ZOMBIE THREAD ALERT: This thread hasn't been posted on for a while.
about nursery swimming? and wwyd?(64 Posts)
I'm doubting myself as I'm not sure if there's something I'm missing here...
DD has been given a place at a school nursery. Good school, but out Of our catchment so we chose their nursery to improve her chances of getting in to the school.
The school has a swimming pool, and they take the nursery children in once a week for lessons. I asked the teacher how it works, and she said that there is an instructor, at the side of the pool with one or two teachers (I'm going to assume lifeguard trained) at the side, then two teachers in the pool with the kids.
I asked how many kids are in the pool at a time and she said 13?
Am I right in thinking a ratio of 2:13 in an adult-waist high swimming pool is nuts??? How is one teacher supposed to hang on to 6/7 kids by herself, never mind instruct them in any way!
DP seems to think I'm worrying over nothing, so I wanted to canvas some opinion and also ask wwyd? I'm very tempted to say she can't participate in the lessons or at least only if I can come and watch them? (I'm lifeguard qualified if they wanted a volunteer). Or is there something I'm missing here?
DD is just turned 3 if that makes a difference - the youngest in the class.
I have 3 children, and can't take them swimming by myself, because the pools all insist on a 2:1 ratio of children:adults for children under 8. They can stand up in the small pool. I don't know why the ratio would be any different for a group having a lesson?
Haven't read all the replies but sounds very similar to my children's old nursery - they went swimming at the pool across the road from the nursery in their pre-school year - so a mixture of 3 and 4 yr olds, with similar staffing ratios.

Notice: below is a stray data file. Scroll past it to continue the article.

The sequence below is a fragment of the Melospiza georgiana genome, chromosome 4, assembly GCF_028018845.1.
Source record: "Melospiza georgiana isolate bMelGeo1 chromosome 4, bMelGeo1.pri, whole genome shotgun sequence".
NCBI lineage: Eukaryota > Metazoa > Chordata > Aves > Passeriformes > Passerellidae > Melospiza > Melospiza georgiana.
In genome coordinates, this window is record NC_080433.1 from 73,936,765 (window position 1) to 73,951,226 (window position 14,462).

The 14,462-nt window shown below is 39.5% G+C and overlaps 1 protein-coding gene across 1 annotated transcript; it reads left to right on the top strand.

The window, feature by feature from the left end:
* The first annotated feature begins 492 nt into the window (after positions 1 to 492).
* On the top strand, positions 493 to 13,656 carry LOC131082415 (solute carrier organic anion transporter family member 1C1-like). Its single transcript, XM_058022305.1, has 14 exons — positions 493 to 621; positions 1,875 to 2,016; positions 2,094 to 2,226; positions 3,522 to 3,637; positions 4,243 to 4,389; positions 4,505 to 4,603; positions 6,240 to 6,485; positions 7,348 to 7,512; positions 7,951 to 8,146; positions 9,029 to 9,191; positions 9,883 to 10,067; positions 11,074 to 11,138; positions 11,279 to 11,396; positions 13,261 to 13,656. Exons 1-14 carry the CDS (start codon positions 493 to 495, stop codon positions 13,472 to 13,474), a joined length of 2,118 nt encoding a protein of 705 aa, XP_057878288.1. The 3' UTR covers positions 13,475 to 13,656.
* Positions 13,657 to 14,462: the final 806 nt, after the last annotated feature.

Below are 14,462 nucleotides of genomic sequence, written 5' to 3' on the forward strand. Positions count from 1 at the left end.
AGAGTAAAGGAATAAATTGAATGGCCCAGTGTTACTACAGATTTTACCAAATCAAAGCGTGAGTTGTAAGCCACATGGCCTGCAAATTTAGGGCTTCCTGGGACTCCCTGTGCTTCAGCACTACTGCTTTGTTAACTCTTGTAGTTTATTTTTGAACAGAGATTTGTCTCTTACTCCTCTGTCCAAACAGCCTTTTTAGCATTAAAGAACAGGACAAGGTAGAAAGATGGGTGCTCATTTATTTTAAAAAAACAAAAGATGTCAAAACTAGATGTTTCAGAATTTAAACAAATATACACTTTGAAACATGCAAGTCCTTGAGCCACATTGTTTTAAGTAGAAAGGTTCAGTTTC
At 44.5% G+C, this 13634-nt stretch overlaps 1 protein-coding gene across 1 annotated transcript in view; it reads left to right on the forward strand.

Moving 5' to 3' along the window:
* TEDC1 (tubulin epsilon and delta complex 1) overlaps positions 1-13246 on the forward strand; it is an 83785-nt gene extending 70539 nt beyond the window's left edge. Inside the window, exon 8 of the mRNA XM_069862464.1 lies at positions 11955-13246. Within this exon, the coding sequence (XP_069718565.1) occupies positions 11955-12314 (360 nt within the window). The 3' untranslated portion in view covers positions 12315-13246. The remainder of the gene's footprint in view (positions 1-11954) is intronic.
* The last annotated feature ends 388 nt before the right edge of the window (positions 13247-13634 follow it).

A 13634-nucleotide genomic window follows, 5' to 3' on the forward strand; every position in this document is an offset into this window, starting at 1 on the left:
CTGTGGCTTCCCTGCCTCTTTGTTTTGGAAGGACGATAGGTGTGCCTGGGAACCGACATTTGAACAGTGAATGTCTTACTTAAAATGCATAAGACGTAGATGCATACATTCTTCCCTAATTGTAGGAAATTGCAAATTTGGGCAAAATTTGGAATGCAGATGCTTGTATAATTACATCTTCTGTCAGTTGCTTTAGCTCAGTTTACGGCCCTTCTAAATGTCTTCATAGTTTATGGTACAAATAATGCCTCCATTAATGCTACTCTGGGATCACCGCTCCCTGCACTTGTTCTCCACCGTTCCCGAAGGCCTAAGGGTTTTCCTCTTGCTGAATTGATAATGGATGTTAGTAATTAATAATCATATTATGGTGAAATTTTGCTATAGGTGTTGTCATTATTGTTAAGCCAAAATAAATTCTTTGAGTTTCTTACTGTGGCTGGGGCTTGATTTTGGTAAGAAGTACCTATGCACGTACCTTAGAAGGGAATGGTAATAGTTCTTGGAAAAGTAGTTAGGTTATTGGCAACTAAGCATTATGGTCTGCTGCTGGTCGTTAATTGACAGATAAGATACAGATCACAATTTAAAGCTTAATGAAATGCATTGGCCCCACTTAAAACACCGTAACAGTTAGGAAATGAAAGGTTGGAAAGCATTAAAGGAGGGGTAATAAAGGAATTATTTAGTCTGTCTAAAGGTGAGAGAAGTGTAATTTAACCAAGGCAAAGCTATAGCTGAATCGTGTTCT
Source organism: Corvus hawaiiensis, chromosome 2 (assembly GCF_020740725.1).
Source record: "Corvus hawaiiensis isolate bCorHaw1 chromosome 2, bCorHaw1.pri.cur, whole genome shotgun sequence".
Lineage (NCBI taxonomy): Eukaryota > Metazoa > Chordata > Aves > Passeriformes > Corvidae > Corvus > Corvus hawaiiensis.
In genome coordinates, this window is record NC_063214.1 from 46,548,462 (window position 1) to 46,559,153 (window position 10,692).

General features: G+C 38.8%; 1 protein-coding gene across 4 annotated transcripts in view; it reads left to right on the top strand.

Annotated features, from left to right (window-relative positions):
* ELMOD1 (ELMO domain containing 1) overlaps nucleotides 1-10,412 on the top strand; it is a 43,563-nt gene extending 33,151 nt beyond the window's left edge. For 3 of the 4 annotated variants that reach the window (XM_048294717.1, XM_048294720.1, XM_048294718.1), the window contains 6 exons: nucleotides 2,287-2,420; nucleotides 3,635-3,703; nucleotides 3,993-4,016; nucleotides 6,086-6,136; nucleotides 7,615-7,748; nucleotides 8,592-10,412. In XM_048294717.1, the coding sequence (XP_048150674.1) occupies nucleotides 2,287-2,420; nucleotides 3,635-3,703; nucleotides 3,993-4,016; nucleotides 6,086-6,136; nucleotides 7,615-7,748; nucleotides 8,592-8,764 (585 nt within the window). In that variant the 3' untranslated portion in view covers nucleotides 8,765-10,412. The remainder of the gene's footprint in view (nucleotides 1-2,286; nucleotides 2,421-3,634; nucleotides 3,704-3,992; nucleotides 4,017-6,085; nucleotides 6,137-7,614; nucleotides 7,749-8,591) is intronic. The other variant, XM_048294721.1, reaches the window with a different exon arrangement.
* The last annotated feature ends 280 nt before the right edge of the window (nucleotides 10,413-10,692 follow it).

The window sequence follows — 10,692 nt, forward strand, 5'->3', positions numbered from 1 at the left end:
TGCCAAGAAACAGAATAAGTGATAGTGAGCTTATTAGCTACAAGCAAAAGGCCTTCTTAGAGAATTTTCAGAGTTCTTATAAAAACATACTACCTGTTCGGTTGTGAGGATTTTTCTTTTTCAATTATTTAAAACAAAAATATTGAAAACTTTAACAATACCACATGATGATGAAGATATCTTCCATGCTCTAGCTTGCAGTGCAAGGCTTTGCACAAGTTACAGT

It was brilliant - all the children had arm bands (swimming school ones rather than blow-up ones) on if they couldn't swim, just a couple of the children doing the exercise at any one time. I would let her go, its great for being independent, getting dressed, responsibility for clothes etc, but if you have any concerns, go and watch the first session to put your mind at rest.
I think that the swimming willl be fine. DD has had swimming lessons at the local sports centre with a ratio of 1 to 8 (plus a lifeguard)
"They can stand up in the small pool. I don't know why the ratio would be any different for a group having a lesson?"
Can they access the big pool if the child chooses to be naughtyl? Swimming lesssons are more regrimented than free swimming so the potential for disaster is less.
I have three children, and can't take them swimming by myself because all the pools insist on a ratio of 2:1 children:adults for children under 8. Even in the little pool where they can stand, and I can watch them all easily. I'm not sure why the ratio should be so different for a lesson - and only just 3 is so tiny.
DS started swimming lessons aged 3 in a local council pool, I'm pretty sure the ratio was 1:4, with two instructors in the water to 8 kids plus a lifeguard poolside. They all had shark fins on until they were ok without them, though.